Bartholomaeus Anglicus [13th century CE] (De proprietatibus rerum, book 18): The cockatrice hight Basiliscus in Greek, and Regulus in Latin; and hath that name Regulus of a little king, for he is king of serpents, and they be afraid, and flee when they see him. For he slayeth them with his smell and with his breath: and slayeth also anything that hath life with breath and with sight. In his sight no fowl nor bird passeth harmless, and though he be far from the fowl, yet it is burned and devoured by his mouth. But he is overcome of the weasel; and men bring the weasel to the cockatrice's den, where he lurketh and is hid. For the father and maker of everything left nothing without remedy. ... and the serpent that is bred in the province of Sirena; and hath a body in length and in breadth as the cockatrice, and a tail of twelve inches long, and hath a speck in his head as a precious stone, and feareth away all serpents with hissing. And he presseth not his body with much bowing, but his course of way is forthright, and goeth in mean. He drieth and burneth leaves and herbs, not only with touch but also by hissing and blast he rotteth and corrupteth all things about him. And he is of so great venom and perilous, that he slayeth and wasteth him that nigheth him by the length of a spear, without tarrying; and yet the weasel taketh and overcometh him, for the biting of the weasel is death to the cockatrice. And nevertheless the biting of the cockatrice is death to the weasel. And that is sooth, but if the weasel eat rue before. And though the cockatrice be venomous without remedy, while he is alive, yet he loseth all the malice when he is burnt to ashes. His ashes be accounted good and profitable in working of Alchemy, and namely in turning and changing of metals. (Mediaeval Lore from Bartholomew Anglicus (London, 1893/1905) Steele edition of 1905)
The original reports of the basilisk show a small serpent, 6-12" in length, but extremely deadly. But I have noticed that as the centuries rolled on, reports of these creatures indicate larger and larger sizes... by the time you reach the middle ages, these serpents could swallow a man.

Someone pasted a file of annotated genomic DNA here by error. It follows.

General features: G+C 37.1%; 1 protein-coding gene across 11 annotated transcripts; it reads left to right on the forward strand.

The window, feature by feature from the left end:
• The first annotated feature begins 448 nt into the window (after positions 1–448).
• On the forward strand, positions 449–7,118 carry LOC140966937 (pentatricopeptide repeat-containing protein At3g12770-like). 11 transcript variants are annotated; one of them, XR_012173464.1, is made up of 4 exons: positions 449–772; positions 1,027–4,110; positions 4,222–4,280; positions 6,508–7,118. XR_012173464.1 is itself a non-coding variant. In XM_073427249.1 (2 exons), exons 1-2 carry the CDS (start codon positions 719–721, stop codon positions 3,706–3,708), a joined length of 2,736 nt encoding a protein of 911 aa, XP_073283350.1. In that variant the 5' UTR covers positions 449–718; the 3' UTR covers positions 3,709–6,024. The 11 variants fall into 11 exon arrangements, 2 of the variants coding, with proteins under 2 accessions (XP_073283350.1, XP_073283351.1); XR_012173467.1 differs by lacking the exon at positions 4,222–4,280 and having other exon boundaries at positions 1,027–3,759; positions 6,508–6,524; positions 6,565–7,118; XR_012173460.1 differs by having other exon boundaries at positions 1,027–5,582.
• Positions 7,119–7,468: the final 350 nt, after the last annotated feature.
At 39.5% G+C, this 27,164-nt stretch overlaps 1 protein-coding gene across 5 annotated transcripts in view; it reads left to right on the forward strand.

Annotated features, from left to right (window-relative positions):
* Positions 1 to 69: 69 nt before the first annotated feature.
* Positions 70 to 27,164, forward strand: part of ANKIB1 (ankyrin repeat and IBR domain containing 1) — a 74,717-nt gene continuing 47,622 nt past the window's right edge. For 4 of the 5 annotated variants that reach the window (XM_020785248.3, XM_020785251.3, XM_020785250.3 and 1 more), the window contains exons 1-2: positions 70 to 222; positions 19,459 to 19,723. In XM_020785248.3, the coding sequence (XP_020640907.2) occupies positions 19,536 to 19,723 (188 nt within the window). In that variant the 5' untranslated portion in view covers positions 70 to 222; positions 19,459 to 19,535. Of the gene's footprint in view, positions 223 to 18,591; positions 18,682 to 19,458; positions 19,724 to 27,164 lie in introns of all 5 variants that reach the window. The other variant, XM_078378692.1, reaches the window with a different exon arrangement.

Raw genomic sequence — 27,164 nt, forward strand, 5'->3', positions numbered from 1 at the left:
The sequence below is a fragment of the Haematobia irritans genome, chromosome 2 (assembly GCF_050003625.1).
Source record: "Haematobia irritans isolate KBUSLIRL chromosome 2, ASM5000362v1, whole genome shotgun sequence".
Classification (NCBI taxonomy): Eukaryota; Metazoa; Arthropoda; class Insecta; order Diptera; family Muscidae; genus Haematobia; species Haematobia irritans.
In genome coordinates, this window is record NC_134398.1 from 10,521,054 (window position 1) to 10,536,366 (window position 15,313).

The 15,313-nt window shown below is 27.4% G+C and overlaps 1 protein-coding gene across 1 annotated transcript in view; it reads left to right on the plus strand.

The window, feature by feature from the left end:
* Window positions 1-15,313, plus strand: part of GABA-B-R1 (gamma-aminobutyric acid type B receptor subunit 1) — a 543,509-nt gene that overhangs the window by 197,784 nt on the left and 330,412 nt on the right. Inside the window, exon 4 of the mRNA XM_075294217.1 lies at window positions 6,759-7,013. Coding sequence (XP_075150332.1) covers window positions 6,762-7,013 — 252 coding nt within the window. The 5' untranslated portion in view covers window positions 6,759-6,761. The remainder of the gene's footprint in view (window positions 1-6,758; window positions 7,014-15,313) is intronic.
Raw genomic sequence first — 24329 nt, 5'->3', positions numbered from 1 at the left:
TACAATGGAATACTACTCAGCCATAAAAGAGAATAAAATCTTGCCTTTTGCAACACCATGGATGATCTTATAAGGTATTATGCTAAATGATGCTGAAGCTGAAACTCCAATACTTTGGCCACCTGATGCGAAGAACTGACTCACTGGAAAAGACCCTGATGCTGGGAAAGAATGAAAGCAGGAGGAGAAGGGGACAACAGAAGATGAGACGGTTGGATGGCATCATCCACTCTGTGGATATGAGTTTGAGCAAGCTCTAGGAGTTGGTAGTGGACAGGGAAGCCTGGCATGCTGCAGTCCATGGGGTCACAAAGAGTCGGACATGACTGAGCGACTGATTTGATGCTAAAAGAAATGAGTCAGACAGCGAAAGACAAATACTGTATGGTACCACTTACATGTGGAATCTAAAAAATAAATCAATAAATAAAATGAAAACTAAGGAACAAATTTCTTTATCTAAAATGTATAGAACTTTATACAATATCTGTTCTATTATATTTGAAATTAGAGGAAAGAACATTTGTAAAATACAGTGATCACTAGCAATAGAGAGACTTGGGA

One of the things I noticed in the Bartholomaeus Anglicus description was, "the serpent that is bred in the province of Sirena." One of the passions of Royalty is selective breeding
. They have done it with horses, dogs,... heck, even their own blood lines. Bigger is better, so I'd bet that the basilisk was selectively bred for size and power and over the course of 1500 years, ended up being the European dragon.
These large dragons have the same properties as their tiny ancestors, namely the ability to transfix an enemy with their gaze, the diadem (crown), and the ability to "breathe fire." And, like you see in many films, they are usually controlled by an evil sorcerer--not Royalty--which means they possess some kind of psionic ability.
I also notice that the early reports do not say it "breathes fire," but simply that birds that come too close are burned up. Even man in the 1st century knew what fire was and could easily identify fire coming out of a creature's mouth--but this is never mentioned. Therefore, some other mechanism is being used to cause the spontaneous combustion of birds, perhaps their hiss had an ultrasonic component, like Gyaos
, or perhaps something in the microwave region (the military use of microwave dishes during wars for communication were known to "fry birds in flight). Man would not combust, but would be killed--most likely by some kind of brain damage from such a wave source (a situation that also arose from the military use of microwaves).
The pattern that is emerging is that the land-based creatures started out small and were selectively bred for specific attributes, namely their size, destructive capability and psionic skill.